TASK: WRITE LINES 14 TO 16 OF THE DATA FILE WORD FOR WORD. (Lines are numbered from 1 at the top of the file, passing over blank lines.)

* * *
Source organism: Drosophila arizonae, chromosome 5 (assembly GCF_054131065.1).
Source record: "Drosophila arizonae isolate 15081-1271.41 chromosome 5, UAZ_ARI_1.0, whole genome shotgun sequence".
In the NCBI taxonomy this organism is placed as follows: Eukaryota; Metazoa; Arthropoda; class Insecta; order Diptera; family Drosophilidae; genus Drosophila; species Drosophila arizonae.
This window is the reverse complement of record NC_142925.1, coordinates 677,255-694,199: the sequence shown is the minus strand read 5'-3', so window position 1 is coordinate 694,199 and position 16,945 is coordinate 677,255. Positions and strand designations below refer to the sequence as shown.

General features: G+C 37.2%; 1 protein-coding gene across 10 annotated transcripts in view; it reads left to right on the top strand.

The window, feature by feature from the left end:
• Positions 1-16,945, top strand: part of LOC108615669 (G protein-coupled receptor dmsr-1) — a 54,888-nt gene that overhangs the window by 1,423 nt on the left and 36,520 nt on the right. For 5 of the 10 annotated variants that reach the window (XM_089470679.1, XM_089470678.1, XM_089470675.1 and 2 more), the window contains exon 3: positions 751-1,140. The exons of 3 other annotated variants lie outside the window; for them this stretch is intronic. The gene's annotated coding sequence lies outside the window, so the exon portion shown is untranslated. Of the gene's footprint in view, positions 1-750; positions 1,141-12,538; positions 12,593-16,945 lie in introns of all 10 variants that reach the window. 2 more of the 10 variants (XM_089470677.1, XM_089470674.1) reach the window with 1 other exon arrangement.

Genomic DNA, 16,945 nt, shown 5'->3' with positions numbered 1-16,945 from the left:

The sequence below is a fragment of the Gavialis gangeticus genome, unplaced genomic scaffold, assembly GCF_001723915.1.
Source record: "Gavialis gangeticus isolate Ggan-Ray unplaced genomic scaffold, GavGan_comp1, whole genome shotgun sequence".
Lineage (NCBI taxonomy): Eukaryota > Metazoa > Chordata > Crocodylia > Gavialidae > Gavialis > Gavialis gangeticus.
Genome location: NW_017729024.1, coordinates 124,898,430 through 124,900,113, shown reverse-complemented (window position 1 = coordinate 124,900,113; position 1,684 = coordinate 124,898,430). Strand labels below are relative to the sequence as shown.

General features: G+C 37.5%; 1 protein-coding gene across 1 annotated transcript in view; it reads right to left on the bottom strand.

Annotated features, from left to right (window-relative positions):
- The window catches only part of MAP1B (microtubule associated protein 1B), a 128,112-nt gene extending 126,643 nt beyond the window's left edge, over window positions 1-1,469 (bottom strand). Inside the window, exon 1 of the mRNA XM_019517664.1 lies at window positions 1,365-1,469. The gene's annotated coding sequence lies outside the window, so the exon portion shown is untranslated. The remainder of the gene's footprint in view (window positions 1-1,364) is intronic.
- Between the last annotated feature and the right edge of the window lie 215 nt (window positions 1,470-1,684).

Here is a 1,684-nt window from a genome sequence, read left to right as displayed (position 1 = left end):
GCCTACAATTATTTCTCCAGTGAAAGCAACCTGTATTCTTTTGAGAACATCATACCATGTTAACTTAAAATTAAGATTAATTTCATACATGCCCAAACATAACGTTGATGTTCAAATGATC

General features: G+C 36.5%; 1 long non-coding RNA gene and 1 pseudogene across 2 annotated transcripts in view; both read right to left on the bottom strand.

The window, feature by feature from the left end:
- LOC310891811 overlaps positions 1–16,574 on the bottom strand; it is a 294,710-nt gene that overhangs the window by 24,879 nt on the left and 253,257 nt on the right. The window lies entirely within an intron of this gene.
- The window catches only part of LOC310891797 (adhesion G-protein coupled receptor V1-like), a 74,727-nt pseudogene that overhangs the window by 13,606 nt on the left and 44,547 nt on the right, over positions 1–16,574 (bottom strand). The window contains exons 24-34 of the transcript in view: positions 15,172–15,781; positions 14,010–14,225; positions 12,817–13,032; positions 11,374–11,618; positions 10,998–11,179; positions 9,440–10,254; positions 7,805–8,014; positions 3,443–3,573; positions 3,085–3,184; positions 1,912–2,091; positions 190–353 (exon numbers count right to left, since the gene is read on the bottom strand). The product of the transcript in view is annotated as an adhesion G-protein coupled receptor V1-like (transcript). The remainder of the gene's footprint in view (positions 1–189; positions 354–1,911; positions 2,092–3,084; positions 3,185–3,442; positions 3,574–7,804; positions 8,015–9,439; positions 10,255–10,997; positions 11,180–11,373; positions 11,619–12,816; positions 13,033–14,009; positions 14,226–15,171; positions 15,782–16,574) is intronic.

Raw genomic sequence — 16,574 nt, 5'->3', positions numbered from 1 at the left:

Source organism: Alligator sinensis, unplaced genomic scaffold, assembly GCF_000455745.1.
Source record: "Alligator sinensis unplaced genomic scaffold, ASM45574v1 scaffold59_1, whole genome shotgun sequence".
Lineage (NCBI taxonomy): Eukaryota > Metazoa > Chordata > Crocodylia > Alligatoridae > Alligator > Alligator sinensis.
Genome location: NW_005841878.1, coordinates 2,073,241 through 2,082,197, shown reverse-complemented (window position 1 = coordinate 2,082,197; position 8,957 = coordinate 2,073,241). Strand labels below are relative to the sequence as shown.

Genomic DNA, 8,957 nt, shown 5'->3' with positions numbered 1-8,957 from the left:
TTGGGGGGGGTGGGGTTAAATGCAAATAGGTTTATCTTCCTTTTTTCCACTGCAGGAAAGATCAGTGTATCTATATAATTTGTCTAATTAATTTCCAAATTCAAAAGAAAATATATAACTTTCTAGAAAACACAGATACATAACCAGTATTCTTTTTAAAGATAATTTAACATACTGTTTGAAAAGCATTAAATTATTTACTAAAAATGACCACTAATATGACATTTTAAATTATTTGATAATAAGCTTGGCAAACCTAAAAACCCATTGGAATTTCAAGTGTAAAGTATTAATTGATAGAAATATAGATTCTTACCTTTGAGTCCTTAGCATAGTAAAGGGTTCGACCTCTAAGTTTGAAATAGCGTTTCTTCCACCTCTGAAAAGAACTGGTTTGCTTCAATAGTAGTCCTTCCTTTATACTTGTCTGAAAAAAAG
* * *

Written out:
Annotated features, from left to right (window-relative positions):
- The window catches only part of MAP1B (microtubule associated protein 1B), a 128,112-nt gene extending 126,643 nt beyond the window's left edge, over window positions 1-1,469 (bottom strand). Inside the window, exon 1 of the mRNA XM_019517664.1 lies at window positions 1,365-1,469. The gene's annotated coding sequence lies outside the window, so the exon portion shown is untranslated. The remainder of the gene's footprint in view (window positions 1-1,364) is intronic.
- Between the last annotated feature and the right edge of the window lie 215 nt (window positions 1,470-1,684).